Downloading, streaming, or encoding music and movies.
Steve wants an inexpensive MP3 player just for listening to podcasts. Leo recommends the Sandisk Sansa. It's a small, clip-on mp3 that comes in 2, 4, and 8GB options and would be ideal for this. Of course, most people just use iPods and iPhones because it's easier. However, if Steve can sync his podcasts with the computer, this will do just fine.
Tom has an old Firewire Sony HD camcorder, but his PC has USB only. Is there an adapter he can use? Leo says he wouldn't want to do that. USB isn't fast enough. He should buy a Firewire card for his PC, and then he can import the video at full speed and full quality.
Michael has been buying movies from iTunes, but he can't play them on the Roku streaming. Leo says unlike music from iTunes, movies and TV shows are still burdened with copy protection, and are only allowed to play on Apple devices. This is one of the reasons why Leo tends to stream movies from Netflix, rather than download them. Amazon is another option if he's a Prime member because movies and TV episodes are streamed freely.
Nick has AT&T U-Verse and a Panasonic Viera TV. He wants to completely cut the cable cord and watch all of his favorite sports online. Leo says it depends on the sport because some professional sporting leagues have a more open approach to the internet than others. Nick likes football, and Leo says that the NFL is gradually moving toward streaming. The SuperBowl was streamed live this year and last year.
Steve would also like to capture images off of a DVD, but it won't let him do it. Leo says that is an antipiracy measure. DVD players won't allow it. There's always a way around it, though.
He can go into his video card properties setting and turn off video acceleration. Then Cmd-Shift-3 will capture it. Another option is to use VLC Media player to play his DVDs.
While it's likely that the terrorists learned how to build their bombs from information found on the Internet, it was the high resolution security cameras, thermal imaging, and personal cellphone cameras that helped identify the Boston Bombers to ultimately bring them to justice.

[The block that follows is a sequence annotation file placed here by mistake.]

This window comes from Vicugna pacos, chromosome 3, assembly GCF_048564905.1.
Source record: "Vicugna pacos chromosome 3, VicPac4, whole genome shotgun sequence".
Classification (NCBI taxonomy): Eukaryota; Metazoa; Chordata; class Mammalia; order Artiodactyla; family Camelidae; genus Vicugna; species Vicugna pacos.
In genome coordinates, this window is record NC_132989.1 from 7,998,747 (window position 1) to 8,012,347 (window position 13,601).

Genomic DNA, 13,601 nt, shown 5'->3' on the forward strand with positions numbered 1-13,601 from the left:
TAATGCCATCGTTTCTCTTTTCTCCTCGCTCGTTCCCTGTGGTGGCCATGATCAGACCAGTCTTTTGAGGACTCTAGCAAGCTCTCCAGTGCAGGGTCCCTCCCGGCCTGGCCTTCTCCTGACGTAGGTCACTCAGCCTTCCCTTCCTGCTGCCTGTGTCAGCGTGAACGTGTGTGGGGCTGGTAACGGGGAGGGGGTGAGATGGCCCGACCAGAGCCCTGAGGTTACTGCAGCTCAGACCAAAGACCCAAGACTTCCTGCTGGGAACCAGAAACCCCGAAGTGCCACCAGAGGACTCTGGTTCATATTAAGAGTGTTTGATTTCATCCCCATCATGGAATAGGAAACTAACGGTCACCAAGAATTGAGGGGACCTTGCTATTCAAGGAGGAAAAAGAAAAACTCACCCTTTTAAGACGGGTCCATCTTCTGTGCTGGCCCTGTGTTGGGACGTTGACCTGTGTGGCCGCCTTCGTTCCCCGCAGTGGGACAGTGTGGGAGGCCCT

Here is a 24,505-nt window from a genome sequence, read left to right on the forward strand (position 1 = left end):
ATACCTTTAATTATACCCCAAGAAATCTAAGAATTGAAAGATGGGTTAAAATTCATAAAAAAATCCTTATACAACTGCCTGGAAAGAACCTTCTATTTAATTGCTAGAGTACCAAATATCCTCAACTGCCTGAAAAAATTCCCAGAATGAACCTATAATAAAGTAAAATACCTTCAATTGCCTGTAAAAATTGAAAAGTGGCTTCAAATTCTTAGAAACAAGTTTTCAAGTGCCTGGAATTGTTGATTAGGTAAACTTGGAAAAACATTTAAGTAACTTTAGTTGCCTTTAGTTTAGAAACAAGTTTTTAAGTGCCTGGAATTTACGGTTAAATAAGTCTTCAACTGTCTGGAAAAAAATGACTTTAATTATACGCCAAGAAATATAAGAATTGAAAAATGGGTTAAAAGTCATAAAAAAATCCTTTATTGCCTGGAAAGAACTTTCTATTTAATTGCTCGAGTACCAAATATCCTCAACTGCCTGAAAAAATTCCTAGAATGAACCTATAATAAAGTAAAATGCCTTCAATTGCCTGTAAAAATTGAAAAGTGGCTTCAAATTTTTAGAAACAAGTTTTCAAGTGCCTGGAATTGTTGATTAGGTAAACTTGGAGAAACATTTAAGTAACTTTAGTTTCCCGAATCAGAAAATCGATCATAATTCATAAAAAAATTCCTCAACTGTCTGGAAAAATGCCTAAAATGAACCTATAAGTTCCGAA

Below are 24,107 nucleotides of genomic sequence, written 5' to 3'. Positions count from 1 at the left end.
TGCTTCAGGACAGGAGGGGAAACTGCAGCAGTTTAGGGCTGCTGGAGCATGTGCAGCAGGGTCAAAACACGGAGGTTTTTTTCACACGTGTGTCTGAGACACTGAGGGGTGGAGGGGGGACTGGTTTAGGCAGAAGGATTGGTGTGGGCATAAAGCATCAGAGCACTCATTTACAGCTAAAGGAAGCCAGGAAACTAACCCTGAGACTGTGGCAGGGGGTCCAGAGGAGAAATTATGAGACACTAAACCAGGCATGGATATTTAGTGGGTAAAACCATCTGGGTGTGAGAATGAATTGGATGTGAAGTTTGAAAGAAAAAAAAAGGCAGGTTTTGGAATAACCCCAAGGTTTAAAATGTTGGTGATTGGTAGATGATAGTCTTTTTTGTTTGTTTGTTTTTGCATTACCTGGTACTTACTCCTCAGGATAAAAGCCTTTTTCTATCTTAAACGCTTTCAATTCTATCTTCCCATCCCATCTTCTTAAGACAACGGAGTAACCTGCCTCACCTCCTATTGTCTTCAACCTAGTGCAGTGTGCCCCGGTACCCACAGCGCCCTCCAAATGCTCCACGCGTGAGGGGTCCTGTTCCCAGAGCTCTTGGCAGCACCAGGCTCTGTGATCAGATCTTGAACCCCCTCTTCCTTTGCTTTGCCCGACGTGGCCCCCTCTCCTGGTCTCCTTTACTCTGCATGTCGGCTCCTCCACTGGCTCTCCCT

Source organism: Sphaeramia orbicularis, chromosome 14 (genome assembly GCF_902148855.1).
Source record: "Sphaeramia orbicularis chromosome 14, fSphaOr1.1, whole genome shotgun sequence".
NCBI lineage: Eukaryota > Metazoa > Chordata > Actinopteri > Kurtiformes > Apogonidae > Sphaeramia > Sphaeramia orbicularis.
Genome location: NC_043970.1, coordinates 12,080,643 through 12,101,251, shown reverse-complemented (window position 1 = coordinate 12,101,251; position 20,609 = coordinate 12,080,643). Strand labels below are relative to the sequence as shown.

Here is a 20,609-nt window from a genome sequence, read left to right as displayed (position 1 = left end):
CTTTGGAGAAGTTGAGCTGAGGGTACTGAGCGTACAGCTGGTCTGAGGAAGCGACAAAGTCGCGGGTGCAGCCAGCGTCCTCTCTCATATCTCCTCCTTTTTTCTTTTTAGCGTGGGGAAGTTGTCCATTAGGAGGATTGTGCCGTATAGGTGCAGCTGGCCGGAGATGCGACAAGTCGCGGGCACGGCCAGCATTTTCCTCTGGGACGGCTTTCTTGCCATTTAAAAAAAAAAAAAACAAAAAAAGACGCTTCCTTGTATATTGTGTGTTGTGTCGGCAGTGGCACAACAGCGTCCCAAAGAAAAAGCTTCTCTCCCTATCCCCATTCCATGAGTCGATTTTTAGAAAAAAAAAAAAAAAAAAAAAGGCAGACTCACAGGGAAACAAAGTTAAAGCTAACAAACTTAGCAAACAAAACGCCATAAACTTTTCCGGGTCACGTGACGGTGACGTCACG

Privacy advocates are very worried that there's no more privacy in a society that has security cameras everywhere, but Leo says that maybe we have to rethink that since those cameras were instrumental in finding the Boston Marathon bombers.
Petros has a fitness business with bootcamps and he has locations all over the world. He wants to deliver a monthly mix tape. Leo says that copyright won't allow that and he'll have to license that music in order to play that in his business.
One way he can bypass it is to use Pandora. Pandora has a business version starting at $25 a month that takes care of all the license fees. XM Satellite radio also has a business service.
Carlo is currently using RealPlayer to download videos, but he's having a hard time with it. Leo says that's really old software, and there's better options now. Carlo wants to download videos off of YouTube, but YouTube doesn't have an option for that on the site*. There are plenty of third party plugins that will do this, though:
Chris has created a new website called Cruise Port Insider, which gives the inside track of what to do when you're "in port." Leo says that's a great idea and wonders if Chris crowd sources the data. He's also created eBooks for cruisers to download. On Amazon, it asks about digital rights management so he's wondering if DRM a good idea for eBooks. Leo says he doesn't like DRM. It doesn't protect the content creator from piracy, because the pirates can always defeat it. All DRM does is frustrate legitimate readers.
Ray bought some movies from iTunes and would like to strip the DRM off them. Leo directs him to this LifeHacker Article, which uses a utility called NoteBurner M4V Converter Plus to convert them. It's $50. Leo then advises not buying movies from iTunes anymore, and to go with Amazon instead.